Sawbuck Gamer

Almost Goodbye

So Long, Farewell, Auf Wiedersehen, Almost Goodbye

In the vacuum of space, nobody can hear your dramatic pauses.

By Drew Toal • June 14, 2012

Sawbuck Gamer is our daily review of a free or cheap ($10 or less) game.

In Ridley Scott’s sci-fi extravaganza Prometheus, intrepid agents of mankind go in search of their extraterrestrial origins and instead face the prospect of extraterrestrial extinction. Space is scary. The character in Aaron A. Reed’s text game Almost Goodbye is also about to face unknown dangers traveling into space. Before departing, Dr. Muriel Ross must say her goodbyes to five people—daughter, friend, lover, mentor, and protege. The game requires you to select a locale and a time for each goodbye in turn. The story unfolds in slightly different ways, depending on on when and where you meet and the manner of your farewell.

Death by alien xenomorph is preferable to suffering through too many of these maudlin meetups, but the story does entertain in an accidental way. One of my favorite moments comes when Dr. Ross is making her farewell to ex-lover Leon, at the old theater just after sunset:

“No, it’s not an apology. We’re… past that, I think.” For a moment I can’t think why for the life of me I agreed to this. He smiles a little but I’m losing him, I know. I run my hands through my hair. “I’m leaving, Leon. For good. And after I’m gone I just want you to think of me as a friend, not… something else. I want for you to look up at the sky years from now and know I’m still there, maybe looking back at you, and… for us to feel… I don’t know, fondness, good things. Not twisted up. Okay?”

So many ellipses, so many dramatic pauses. There’s really no way to win Almost Goodbye, but it’s easy to feel like you’ve lost, because no matter what situations you choose, every goodbye makes the labored dialogue of, say, Dawson’s Creek appear pithy by comparison. Dr. Ross’ crewmates don’t know what they’re in for.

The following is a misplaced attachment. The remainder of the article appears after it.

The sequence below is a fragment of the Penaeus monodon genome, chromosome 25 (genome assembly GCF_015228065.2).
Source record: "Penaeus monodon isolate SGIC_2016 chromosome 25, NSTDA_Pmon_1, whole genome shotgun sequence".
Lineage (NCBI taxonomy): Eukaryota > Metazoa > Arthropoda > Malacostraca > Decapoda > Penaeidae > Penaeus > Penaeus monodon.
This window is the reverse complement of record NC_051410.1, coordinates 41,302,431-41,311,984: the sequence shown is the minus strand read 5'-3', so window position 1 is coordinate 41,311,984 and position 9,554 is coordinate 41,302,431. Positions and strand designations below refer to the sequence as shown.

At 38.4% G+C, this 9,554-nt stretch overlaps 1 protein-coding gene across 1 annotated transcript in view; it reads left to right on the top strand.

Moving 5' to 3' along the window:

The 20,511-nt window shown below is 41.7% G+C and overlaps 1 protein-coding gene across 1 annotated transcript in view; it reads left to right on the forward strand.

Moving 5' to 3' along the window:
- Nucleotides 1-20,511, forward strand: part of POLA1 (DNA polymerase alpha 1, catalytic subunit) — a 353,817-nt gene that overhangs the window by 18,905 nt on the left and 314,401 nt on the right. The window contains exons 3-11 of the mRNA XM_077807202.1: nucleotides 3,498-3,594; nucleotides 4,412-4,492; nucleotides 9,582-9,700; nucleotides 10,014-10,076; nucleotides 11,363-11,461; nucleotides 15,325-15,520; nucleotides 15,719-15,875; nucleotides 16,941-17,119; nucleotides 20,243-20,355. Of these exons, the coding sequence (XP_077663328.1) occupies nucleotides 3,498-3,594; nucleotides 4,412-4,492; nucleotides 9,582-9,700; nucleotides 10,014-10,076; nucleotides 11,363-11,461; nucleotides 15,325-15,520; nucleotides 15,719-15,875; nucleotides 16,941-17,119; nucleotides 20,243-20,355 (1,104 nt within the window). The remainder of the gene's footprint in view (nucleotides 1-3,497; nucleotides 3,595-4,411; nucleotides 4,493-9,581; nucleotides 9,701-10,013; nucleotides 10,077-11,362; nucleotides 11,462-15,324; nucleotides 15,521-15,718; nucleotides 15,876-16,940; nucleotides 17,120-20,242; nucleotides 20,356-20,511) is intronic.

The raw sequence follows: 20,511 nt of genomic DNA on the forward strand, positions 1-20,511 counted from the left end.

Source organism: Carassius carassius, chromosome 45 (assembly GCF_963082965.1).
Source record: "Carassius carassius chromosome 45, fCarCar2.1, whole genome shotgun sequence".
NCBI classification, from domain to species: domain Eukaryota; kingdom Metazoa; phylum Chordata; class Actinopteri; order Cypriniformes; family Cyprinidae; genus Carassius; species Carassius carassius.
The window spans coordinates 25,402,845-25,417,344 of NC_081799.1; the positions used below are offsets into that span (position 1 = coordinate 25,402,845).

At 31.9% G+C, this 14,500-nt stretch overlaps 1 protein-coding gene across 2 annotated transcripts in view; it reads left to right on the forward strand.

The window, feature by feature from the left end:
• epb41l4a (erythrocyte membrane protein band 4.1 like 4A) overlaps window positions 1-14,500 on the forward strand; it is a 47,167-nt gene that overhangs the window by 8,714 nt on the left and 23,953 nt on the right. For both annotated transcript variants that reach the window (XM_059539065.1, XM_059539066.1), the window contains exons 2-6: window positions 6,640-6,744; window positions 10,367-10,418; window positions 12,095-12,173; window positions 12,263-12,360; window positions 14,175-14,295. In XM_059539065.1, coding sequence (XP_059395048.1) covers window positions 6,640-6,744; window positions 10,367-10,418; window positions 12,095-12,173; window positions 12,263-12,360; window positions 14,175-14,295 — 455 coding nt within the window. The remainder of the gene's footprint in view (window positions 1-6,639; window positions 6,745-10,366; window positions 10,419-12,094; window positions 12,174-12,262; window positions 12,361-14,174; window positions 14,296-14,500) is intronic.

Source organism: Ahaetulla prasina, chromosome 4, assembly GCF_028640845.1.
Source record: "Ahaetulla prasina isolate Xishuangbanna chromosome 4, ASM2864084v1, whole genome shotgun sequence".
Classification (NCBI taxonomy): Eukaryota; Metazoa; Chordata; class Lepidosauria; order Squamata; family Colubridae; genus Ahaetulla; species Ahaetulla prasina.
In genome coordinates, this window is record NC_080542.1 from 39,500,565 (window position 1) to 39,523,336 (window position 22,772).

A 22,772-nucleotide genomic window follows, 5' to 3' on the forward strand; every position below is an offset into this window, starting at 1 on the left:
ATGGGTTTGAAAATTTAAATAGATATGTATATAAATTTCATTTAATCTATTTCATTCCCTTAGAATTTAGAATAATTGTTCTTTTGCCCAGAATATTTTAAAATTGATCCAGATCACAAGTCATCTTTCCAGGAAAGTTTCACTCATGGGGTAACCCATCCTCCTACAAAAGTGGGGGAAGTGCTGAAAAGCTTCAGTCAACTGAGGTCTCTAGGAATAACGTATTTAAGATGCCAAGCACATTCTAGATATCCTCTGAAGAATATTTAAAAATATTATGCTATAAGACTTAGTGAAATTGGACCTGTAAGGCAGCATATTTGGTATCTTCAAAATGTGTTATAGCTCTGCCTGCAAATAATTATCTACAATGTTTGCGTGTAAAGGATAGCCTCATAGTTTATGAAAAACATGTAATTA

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21 Responses to “So Long, Farewell, Auf Wiedersehen, Almost Goodbye

  1. Trevor Murray says:

    It’s a choose-your-own-adventure book… only less imaginative.

  2. Chris Holly says:

    Would love to see a regular feature on the site about interactive fiction, it’s a great community putting out some quality games.

    • Girard says:

       This would be awesome. Though I can’t imagine the amount of free time such a column would cost me. I’ve had Adam Cadre’s new IF sitting in another tab for over a week now waiting for me to take the time to play it through…

      But, yes, I would love a Gameological take on contemporary (and classic) IF games.

      • rmyung says:

        If you’re talking about Endless/Nameless, I HIGHLY recommend playing it in an interpreter.  The game encourages record/replay functionality.  Having to type out (and repeat) some of the needed commands by hand would be pretty tedious.

        I actually think the IF community is not as active as it used to be a 4-5 years ago.  There was a peak as authors pushed the limits of the medium.  Right now, it feels like people are trying to figure out new ground to explore.  Part of the movement seems to be towards making the games easy/accessible, like these html text games.  

    • John Teti says:

      Yeah, seems like a good idea for an occasional check-in/roundup type thing. I will keep it in mind, and thanks for the suggestion.

  3. Captain_Internet says:

    Spoiler warning for Prometheus, please? I’ve seen the trailer, I know it all goes wrong, but now you’ve also hinted at the wider context.

    • Girard says:

       The only description of the movie is “intrepid agents of mankind go in search of their extraterrestrial
      origins and instead face the prospect of extraterrestrial extinction,” which is pretty much just a paraphrase of the trailer’s “They went looking for our beginning. What they found could be our end.”

      The only additional info is the adjective “extraterrestrial,” which you likely also were already aware of after seeing the spaceships in the trailer.

      • Captain_Internet says:

        It’s still far more than is stated in the trailer, but never mind :) Ridley Scott is doing his damndest to spoil the plot all by himself.

    • John Teti says:

      Drew told me he hasn’t seen the movie, either, so don’t worry, he doesn’t know anything more than you. He’s just going off the trailer.

      • Effigy_Power says:

         Wasn’t that the movie? By all the material they gave away I thought I had already paid $14…

  4. George_Liquor says:

    You… have… been…

    eaten by a grue. 

  5. Aaron Reed says:

    Hi there– I’m the author of this piece. Sorry it didn’t work for you, but I appreciate the coverage. I just wanted to point out an aspect of the piece that it seems like you missed: some of the text is procedurally generated. (The bit you quoted, for example, includes some procedural text mixed with some statically authored text.) The point was to experiment with different ways of making story interactive other than just branching paths or other existing models. Anyway, it sounds like the experiment didn’t work for most of the readers here, but thanks for taking the time to check it out anyway.